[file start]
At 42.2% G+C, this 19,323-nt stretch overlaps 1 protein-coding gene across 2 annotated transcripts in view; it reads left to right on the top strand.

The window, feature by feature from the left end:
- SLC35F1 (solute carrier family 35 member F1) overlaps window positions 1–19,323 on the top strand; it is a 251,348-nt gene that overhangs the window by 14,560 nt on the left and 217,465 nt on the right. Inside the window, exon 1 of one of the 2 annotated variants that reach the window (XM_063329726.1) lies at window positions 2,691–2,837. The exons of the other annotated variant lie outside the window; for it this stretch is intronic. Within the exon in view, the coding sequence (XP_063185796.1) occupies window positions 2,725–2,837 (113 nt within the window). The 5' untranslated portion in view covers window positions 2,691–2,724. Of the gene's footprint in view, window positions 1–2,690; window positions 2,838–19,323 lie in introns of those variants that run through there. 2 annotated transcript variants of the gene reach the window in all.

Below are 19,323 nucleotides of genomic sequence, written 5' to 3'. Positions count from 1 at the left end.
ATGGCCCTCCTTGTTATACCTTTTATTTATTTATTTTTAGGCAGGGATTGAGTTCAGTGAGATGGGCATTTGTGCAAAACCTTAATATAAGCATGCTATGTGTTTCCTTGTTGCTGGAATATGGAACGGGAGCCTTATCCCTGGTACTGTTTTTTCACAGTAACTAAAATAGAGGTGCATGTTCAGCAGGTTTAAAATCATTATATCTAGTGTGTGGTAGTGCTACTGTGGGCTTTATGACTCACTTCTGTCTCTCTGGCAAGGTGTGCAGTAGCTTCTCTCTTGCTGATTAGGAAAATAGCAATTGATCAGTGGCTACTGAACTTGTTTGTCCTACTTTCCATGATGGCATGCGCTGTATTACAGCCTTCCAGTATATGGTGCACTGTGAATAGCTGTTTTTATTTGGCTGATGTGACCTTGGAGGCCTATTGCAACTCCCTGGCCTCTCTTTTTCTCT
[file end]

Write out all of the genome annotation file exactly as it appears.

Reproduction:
At 42.2% G+C, this 19,323-nt stretch overlaps 1 protein-coding gene across 2 annotated transcripts in view; it reads left to right on the top strand.

The window, feature by feature from the left end:
- SLC35F1 (solute carrier family 35 member F1) overlaps window positions 1–19,323 on the top strand; it is a 251,348-nt gene that overhangs the window by 14,560 nt on the left and 217,465 nt on the right. Inside the window, exon 1 of one of the 2 annotated variants that reach the window (XM_063329726.1) lies at window positions 2,691–2,837. The exons of the other annotated variant lie outside the window; for it this stretch is intronic. Within the exon in view, the coding sequence (XP_063185796.1) occupies window positions 2,725–2,837 (113 nt within the window). The 5' untranslated portion in view covers window positions 2,691–2,724. Of the gene's footprint in view, window positions 1–2,690; window positions 2,838–19,323 lie in introns of those variants that run through there. 2 annotated transcript variants of the gene reach the window in all.

Below are 19,323 nucleotides of genomic sequence, written 5' to 3'. Positions count from 1 at the left end.
ATGGCCCTCCTTGTTATACCTTTTATTTATTTATTTTTAGGCAGGGATTGAGTTCAGTGAGATGGGCATTTGTGCAAAACCTTAATATAAGCATGCTATGTGTTTCCTTGTTGCTGGAATATGGAACGGGAGCCTTATCCCTGGTACTGTTTTTTCACAGTAACTAAAATAGAGGTGCATGTTCAGCAGGTTTAAAATCATTATATCTAGTGTGTGGTAGTGCTACTGTGGGCTTTATGACTCACTTCTGTCTCTCTGGCAAGGTGTGCAGTAGCTTCTCTCTTGCTGATTAGGAAAATAGCAATTGATCAGTGGCTACTGAACTTGTTTGTCCTACTTTCCATGATGGCATGCGCTGTATTACAGCCTTCCAGTATATGGTGCACTGTGAATAGCTGTTTTTATTTGGCTGATGTGACCTTGGAGGCCTATTGCAACTCCCTGGCCTCTCTTTTTCTCT